USA Today: VA Disability filings sky high
A staggering 45% of the 1.6 million veterans from the wars in Iraq and Afghanistan are now seeking compensation for injuries they say are service-related. That is more than double the estimate of 21% who filed such claims after the Gulf War in the early 1990s, top government officials told the Associated Press.
I don't really get why that would be surprising. The Gulf War lasted months, with only a portion of it being direct combat, whereas Iraq and Afghanistan (and other AO's) have lasted years. Which isn't to belittle the great work of folks in Desert Storm and Shield, but longer deployments like this are going to yield more disabilities. Just look at the direct line casaulties alone. In the Gulf War we had 148 American's killed, and 458 wounded. Casaulties in OEF (HERE) and OIF (HERE) were orders of magnitude higher.
But like I said, the numbers are fairly interesting:
• More than 1,600 of them lost a limb; many others lost fingers or toes.
• At least 156 are blind, and thousands of others have impaired vision.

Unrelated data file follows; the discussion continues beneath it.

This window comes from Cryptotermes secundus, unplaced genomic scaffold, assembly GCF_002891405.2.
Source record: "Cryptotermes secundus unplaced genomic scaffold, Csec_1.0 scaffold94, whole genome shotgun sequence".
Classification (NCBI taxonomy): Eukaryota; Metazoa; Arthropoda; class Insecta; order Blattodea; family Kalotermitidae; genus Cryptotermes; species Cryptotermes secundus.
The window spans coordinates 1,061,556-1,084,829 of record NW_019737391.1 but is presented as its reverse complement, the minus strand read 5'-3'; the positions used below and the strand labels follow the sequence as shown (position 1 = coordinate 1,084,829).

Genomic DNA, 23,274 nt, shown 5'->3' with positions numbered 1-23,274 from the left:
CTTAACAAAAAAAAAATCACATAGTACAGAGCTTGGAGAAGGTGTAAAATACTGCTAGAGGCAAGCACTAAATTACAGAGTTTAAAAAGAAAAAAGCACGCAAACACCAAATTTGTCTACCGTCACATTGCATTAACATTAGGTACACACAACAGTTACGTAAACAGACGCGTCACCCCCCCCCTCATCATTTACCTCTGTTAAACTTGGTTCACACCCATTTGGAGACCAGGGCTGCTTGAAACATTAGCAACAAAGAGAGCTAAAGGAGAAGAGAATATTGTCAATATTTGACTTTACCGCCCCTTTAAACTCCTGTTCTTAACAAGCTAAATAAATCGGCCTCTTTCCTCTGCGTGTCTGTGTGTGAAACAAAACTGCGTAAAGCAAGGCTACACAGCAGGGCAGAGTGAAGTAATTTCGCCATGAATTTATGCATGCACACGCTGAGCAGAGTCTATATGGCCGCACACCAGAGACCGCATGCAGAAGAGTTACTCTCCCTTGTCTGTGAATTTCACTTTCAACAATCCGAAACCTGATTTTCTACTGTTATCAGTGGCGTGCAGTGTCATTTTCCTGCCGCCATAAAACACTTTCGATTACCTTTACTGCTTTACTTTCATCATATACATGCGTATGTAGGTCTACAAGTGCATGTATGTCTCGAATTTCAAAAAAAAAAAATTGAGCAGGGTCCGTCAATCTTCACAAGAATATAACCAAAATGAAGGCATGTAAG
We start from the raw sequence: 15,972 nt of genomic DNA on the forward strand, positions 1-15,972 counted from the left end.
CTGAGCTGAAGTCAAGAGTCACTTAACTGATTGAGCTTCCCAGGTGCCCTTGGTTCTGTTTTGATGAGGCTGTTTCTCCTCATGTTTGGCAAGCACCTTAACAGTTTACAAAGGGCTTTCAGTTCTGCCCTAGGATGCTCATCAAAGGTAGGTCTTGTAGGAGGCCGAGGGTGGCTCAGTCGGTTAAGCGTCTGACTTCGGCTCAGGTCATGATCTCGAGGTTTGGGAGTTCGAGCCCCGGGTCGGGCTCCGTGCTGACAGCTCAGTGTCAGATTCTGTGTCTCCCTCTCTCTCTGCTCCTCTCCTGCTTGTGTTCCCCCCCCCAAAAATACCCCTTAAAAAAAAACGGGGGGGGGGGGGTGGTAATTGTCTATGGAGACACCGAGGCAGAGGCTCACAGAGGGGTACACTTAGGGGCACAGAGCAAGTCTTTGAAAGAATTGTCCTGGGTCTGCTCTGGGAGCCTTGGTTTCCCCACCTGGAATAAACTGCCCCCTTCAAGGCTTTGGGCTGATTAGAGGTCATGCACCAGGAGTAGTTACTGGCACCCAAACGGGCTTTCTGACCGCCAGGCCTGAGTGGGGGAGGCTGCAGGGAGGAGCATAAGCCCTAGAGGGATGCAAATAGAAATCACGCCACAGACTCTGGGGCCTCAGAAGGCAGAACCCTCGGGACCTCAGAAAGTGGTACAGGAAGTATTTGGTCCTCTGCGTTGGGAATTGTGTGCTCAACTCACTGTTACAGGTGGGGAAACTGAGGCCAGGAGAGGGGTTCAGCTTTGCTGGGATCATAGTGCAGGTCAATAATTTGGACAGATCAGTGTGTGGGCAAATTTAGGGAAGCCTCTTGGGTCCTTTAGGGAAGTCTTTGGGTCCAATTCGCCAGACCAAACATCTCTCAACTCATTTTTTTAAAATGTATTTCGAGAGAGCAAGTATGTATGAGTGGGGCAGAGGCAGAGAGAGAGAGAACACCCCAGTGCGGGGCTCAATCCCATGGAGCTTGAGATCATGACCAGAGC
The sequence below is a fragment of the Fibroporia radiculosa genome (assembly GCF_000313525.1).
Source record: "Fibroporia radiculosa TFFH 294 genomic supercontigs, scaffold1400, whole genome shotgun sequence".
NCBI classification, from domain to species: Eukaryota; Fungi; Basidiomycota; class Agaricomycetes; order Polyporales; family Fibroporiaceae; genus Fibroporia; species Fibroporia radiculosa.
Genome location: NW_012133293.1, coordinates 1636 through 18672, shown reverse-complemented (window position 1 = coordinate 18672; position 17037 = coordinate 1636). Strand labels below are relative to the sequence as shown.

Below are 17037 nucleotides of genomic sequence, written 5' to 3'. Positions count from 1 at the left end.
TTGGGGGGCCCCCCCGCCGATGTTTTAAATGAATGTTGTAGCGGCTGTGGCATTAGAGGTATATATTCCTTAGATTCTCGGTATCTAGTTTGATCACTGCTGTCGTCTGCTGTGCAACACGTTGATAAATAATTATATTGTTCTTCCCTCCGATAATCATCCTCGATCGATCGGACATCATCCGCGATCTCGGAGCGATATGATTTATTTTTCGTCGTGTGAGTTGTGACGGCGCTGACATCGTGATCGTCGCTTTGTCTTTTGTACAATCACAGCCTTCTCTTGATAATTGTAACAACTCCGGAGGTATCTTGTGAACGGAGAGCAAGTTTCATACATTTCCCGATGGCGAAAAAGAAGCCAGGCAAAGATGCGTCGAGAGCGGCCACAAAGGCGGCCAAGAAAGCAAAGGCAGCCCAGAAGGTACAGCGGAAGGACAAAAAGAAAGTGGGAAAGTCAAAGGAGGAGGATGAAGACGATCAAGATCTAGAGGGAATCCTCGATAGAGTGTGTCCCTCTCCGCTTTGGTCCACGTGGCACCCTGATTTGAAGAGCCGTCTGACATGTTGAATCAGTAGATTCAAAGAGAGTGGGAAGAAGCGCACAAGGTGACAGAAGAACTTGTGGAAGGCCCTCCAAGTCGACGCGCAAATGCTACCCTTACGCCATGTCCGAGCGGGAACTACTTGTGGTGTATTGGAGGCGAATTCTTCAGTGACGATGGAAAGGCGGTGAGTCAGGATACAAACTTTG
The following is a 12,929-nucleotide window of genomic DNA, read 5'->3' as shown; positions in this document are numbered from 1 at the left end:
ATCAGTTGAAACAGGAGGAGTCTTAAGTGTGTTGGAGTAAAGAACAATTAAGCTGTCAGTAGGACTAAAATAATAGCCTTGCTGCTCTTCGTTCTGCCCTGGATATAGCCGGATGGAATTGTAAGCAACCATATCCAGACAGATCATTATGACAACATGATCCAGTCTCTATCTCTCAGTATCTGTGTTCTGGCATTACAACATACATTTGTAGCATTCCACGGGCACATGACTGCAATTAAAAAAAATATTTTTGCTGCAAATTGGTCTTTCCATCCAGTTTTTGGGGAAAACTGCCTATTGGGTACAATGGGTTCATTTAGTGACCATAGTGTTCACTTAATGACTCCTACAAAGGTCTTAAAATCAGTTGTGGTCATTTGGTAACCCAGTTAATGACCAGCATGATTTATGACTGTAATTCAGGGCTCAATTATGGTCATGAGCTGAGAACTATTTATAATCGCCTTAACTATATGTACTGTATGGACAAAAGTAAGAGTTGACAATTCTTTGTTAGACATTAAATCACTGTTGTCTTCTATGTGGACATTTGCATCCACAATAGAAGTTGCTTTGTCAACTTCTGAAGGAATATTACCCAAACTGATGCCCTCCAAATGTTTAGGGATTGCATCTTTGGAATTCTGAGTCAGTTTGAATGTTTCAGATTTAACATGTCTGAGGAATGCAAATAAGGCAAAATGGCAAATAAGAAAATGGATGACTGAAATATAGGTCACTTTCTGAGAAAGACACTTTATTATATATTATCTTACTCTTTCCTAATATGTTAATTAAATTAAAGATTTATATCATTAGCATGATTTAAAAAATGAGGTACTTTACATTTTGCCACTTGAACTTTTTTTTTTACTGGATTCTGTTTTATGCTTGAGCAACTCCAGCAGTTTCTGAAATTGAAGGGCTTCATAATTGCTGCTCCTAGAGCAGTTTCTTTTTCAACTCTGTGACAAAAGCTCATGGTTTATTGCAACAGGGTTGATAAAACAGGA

• More than 177,000 have hearing loss, and more than 350,000 report tinnitus — noise or ringing in the ears.
• Thousands are disfigured, as many as 200 of them so badly that they may need face transplants. One-quarter of battlefield injuries requiring evacuation included wounds to the face or jaw, one study found.
"The numbers are pretty staggering," says Bohdan Pomahac, a surgeon at Brigham and Women's Hospital in Boston who has done four face transplants on non-military patients and expects to start doing them soon on veterans.
Others have invisible wounds. More than 400,000 of these new veterans have been treated by the VA for a mental health problem, most commonly PTSD.
You should go read the whole thing, but it makes me wonder what the actuarials were thinking when they predicted the number of folks who would use the VA for their healthcare, a point made by one of our people this morning in an MSNBC article:
American Legion research has shown that only about half of military members who have returned home from deployments to Iraq and Afghanistan have enrolled in the VA for health care.
“We are worried about the other half, whether they know if benefits are available to them,” Gadd [deputy director for health care with the American Legion] said.
Gadd said some veterans may be choosing not to seek out health care, especially if they have post-traumatic stress or other conditions they fear could carry a stigma.
I think you can safely assume that you can add in folks who read articles like the above one and have seen how the VA was unprepared by the numbers of folks coming into the system and just decided it would be easier to go elsewhere.